Variable "constants" would also open the door to theories that used to be off limits, such as those which break the laws of conservation of energy. And it would be a boost to versions of string theory in which extra dimensions change the constants of nature at some places in space-time. But "there is no accepted varying-alpha theory", warns Flambaum.

Instead, there are competing theories, from those that predict a linear rate of change in alpha, to those that predict rapid oscillations. John Barrow, who has pioneered varying-alpha theories at the University of Cambridge, says that the latest Oklo result does not favour any of the current theories. "You would expect alpha to stop [changing] five to six billion years ago," he says. Before Lamoreaux's Oklo study can count in favour of any varying alpha theory, there are some issues to be addressed. For one, the exact conditions at Oklo aren't known.

Nuclear reactions run at different rates depending on the temperature of the reactor, which Lamoreaux assumed was between 227°C and 527°C Damour says the temperature could vary far more than this. "You need to reconstruct the temperature two billion years ago deep down in the ground," he says. Damour also argues that the relative concentrations of samarium isotopes may not be as well determined as Lamoreaux has assumed, which would make it impossible to rule out an unchanging alpha. But Lamoreaux points out that both assumptions about the temperature of the Oklo reactor and the ratio of samarium isotopes were accepted in previous Oklo studies.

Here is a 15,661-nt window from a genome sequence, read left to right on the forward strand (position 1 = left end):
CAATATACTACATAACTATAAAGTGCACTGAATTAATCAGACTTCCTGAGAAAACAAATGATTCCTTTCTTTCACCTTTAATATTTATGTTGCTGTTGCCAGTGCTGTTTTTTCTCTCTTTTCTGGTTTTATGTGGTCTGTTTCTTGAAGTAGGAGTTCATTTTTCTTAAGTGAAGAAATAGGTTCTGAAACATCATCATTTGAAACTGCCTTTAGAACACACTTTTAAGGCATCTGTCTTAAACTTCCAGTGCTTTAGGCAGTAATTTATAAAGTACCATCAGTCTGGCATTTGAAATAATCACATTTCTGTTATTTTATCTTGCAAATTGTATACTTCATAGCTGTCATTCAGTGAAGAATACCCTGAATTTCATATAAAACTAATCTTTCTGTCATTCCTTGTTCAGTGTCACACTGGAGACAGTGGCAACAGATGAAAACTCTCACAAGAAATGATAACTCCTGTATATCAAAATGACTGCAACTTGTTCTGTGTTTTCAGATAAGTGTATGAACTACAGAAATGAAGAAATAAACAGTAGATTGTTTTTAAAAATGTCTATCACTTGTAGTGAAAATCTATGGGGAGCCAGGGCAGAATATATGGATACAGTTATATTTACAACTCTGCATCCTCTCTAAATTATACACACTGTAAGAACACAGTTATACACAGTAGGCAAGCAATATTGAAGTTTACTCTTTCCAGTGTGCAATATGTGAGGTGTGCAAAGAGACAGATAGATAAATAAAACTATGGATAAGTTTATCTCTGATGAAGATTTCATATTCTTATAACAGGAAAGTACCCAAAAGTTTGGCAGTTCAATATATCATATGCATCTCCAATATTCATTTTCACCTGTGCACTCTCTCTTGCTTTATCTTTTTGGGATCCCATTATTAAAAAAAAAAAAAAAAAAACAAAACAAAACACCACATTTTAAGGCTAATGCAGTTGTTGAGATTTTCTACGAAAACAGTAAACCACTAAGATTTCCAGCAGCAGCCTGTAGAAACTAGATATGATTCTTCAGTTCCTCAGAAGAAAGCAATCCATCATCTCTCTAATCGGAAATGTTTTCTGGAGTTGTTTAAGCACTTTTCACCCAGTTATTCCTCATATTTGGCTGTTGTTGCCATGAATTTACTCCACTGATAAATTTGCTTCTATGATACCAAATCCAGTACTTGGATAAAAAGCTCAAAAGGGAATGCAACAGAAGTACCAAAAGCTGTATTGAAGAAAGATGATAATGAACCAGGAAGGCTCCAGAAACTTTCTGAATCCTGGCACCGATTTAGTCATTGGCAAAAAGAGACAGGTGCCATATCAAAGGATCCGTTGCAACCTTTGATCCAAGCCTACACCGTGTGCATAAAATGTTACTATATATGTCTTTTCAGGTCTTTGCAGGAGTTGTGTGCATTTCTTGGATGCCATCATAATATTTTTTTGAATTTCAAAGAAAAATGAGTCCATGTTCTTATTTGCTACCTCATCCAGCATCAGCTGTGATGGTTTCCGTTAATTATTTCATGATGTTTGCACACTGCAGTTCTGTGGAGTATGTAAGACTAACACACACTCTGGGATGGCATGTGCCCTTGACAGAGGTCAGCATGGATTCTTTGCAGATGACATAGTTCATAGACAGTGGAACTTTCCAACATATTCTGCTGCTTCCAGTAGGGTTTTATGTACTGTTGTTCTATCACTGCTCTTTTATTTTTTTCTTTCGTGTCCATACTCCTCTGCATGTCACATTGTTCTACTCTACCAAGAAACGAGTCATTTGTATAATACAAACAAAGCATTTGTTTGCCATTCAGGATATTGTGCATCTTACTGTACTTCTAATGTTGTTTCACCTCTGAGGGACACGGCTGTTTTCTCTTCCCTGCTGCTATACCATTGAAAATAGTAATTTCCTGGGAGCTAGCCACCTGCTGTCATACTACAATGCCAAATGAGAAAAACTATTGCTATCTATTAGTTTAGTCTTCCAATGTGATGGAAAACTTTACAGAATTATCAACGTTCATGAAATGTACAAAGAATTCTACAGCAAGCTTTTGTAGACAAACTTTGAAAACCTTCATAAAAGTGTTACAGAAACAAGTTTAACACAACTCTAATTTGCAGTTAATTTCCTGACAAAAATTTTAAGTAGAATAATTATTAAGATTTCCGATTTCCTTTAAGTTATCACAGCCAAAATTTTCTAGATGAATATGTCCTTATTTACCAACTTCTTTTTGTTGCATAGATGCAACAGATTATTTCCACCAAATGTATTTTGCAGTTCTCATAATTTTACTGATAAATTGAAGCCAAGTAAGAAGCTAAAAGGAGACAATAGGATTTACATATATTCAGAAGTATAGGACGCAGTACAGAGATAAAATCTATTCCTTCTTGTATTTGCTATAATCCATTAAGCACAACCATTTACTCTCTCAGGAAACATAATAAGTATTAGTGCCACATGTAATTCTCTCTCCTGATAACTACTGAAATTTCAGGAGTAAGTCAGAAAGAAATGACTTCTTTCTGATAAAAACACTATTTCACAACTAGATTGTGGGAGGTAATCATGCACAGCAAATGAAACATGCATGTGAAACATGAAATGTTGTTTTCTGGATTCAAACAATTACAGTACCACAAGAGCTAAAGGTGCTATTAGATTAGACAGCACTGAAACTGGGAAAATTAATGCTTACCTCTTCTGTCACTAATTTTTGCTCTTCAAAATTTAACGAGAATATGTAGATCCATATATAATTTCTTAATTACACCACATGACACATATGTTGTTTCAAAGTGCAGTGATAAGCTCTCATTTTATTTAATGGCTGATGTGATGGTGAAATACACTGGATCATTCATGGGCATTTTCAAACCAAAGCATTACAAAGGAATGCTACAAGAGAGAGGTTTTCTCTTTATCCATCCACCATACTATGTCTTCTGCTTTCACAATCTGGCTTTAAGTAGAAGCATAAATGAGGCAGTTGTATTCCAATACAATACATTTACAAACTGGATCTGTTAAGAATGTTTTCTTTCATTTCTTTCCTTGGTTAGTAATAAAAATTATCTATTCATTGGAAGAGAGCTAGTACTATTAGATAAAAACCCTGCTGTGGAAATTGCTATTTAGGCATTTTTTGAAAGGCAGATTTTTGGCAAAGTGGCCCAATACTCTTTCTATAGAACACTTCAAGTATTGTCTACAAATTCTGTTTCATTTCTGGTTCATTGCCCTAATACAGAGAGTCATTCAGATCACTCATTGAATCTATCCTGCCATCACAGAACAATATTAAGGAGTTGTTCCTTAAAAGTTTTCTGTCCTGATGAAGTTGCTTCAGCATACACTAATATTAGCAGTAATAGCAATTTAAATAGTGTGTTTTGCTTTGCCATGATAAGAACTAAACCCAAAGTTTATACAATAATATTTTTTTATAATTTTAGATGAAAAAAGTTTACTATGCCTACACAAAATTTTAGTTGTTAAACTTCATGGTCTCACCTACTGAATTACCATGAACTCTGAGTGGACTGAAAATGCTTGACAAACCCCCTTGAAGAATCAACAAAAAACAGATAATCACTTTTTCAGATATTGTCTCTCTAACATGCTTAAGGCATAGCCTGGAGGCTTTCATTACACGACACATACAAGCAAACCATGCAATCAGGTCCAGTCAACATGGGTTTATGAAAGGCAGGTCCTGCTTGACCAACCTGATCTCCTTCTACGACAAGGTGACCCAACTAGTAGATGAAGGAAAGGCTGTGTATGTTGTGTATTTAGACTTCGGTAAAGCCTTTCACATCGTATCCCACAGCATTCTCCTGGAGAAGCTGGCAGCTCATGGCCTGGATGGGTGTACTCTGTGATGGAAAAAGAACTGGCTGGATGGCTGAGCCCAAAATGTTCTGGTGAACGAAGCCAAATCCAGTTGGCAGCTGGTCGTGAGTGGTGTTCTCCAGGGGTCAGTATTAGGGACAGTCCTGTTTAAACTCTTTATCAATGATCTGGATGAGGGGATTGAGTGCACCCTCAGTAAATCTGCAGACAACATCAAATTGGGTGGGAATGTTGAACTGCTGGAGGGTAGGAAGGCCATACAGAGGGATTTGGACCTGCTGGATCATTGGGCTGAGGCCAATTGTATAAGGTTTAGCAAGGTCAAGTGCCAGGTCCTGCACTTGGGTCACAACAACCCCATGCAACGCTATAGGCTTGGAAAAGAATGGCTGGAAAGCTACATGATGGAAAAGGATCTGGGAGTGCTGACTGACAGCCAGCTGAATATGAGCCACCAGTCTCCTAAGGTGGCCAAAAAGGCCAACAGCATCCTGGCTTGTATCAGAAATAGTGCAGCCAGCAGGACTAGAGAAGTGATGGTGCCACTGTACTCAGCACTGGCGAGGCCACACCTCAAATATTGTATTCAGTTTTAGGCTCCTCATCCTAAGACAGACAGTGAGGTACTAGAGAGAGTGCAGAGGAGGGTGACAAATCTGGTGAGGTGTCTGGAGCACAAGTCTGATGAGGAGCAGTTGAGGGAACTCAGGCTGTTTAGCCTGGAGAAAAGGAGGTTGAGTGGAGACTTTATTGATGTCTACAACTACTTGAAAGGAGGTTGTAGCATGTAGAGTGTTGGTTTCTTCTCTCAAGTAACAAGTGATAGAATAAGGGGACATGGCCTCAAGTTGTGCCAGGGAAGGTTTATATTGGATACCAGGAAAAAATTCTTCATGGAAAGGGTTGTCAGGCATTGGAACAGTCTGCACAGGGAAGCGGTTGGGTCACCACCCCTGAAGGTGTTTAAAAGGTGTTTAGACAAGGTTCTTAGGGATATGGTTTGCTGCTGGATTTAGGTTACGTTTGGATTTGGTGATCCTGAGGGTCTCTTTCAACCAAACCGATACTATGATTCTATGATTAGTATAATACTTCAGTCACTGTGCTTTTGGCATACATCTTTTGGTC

Another unknown is whether other physical constants might have varied along with, or instead of, alpha. Samarium-149's ability to capture a neutron also depends on another constant, alpha(s), which governs the strength of the strong nuclear attraction between the nucleus and the neutron. And in March, Flambaum claimed that the ratio of different elements left over from just after the big bang suggests that alpha(s) must have been different then compared with its value today (Physical Review D, vol 69, p 063506).

While Lamoreaux has not addressed any possible change in alpha(s) in his Oklo study, he argues that it is important to focus on possible changes in alpha because the Oklo data has become such a benchmark in the debate over whether alpha can vary. "I've spent my career going back and checking things that are 'known' and it always leads to new ideas," he says.
-end-
This article appears in New Scientist issue: 3 JULY 2004.

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Author: Eugenie Samuel Reich